engage iv quarreling. We cannot too
heartily commend the sound philoso
phy of the following advice of a sen
sible writer : "In nine cases out often
the better course is, if a man cheats
you cease to deal with him ; If he is a
busivej quit his company ; if lie slan
ders you; take care to live so no one
will believe him. No matter who hui
or how he misuses you, the wisest way
is to let hint alQne for there Is nothing
better than, this cool, calm and quiet
way of, dealisg with the wrongs we
| IC7* A modest young lady asked for
ORIGIN OF GREAT KEN.
Some of the greatest men the world
ever produced, either in ancient «or
modern times, were of very humble and
obscure origin. Columbus, tlie discov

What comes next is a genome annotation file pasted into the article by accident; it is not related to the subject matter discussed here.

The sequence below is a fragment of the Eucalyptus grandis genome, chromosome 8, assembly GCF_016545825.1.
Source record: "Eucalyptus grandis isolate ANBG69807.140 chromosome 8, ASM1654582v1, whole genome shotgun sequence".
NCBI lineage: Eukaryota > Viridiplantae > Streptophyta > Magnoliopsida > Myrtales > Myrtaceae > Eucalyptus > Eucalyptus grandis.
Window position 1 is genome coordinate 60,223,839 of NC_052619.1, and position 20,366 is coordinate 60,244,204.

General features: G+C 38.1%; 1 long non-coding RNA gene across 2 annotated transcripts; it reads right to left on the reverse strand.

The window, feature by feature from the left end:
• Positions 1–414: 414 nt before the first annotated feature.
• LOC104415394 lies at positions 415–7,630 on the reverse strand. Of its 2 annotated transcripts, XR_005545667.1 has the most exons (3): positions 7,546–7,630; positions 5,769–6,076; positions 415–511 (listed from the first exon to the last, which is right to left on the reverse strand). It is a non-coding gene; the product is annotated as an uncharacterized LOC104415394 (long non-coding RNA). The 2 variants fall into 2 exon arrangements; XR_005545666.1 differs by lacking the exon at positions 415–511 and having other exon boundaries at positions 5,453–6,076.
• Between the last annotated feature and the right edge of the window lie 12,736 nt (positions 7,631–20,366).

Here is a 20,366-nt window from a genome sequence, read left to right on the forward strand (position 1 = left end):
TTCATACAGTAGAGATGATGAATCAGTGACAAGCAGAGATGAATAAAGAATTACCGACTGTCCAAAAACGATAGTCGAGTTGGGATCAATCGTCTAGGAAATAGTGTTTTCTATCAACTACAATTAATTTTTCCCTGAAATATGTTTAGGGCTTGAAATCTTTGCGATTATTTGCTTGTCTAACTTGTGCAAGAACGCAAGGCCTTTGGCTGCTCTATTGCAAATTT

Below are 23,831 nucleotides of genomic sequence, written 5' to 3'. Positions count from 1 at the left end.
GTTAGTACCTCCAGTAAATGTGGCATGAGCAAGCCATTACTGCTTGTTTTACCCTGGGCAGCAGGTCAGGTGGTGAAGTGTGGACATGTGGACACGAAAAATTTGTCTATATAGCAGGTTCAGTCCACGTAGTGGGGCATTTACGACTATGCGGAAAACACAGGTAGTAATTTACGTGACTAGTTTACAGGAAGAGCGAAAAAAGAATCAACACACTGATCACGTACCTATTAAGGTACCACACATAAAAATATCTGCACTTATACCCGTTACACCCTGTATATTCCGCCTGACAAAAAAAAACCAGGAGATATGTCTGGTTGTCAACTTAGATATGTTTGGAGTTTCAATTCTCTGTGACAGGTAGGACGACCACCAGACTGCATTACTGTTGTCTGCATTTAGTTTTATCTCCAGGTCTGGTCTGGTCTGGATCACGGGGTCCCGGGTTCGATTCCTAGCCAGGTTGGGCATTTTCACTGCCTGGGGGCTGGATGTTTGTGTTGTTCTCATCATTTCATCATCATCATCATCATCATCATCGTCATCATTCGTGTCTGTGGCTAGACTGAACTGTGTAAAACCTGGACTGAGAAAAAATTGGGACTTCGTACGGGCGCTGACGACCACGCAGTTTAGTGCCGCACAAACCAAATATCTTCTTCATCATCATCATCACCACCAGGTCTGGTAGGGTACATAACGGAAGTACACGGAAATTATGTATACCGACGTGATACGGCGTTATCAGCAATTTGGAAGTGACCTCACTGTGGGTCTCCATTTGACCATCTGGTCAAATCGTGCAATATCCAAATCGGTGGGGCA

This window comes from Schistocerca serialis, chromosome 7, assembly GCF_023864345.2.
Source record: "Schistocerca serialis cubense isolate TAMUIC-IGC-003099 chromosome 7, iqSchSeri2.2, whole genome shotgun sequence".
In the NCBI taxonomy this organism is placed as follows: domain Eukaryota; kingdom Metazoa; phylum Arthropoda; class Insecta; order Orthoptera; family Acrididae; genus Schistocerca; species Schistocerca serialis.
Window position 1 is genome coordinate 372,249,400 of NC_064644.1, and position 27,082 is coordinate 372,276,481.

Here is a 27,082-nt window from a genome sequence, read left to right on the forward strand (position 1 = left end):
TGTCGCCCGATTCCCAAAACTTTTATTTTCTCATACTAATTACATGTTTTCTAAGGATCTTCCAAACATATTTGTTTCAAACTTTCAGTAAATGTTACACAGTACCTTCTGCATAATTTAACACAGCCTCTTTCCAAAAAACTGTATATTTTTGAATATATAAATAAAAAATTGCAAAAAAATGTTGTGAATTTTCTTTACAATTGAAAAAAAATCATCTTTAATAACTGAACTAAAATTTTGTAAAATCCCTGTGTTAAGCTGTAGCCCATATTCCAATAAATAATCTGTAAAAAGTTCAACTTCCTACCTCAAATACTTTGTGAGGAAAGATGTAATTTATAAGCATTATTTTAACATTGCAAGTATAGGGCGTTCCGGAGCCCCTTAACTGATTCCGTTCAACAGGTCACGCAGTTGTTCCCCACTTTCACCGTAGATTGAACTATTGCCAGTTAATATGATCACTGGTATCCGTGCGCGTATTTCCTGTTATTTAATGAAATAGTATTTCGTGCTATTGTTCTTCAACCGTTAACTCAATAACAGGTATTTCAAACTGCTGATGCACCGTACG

er of America, was the son of a weaver,
and a weaver himself. Homer, the
great Greek poet, was a beggar. De
mosthenes; the Grecian orator, was the
sou of a cutler. Oliver Cromwell was
the son of abrewer. Benjamin Frank
lin was a journeyman printer. Fergu
son, the Scotch astronomer, was a shep
herd. Edmuuil Ilalley, an eminent
English astronomer, was the son of a
soap-boiler or Shoreditch. Hogarth,
the celebrated English painter, was but
an apprentice to an engraver of pewter
pots. Virgil, the Latin poet, was the
son of a potter; and Horace of a shop
keeper. Shakespeare, the greatest of
English dramatic poets, was the son of
a woodstablc; and Milj-ch, the greatest
of English epic poets, was the sou of a
money-scrivener. Pope was tl.e son of
a merchant; and Dr. .Samuel Johnson,
of a bookseller at Litchfield. Aken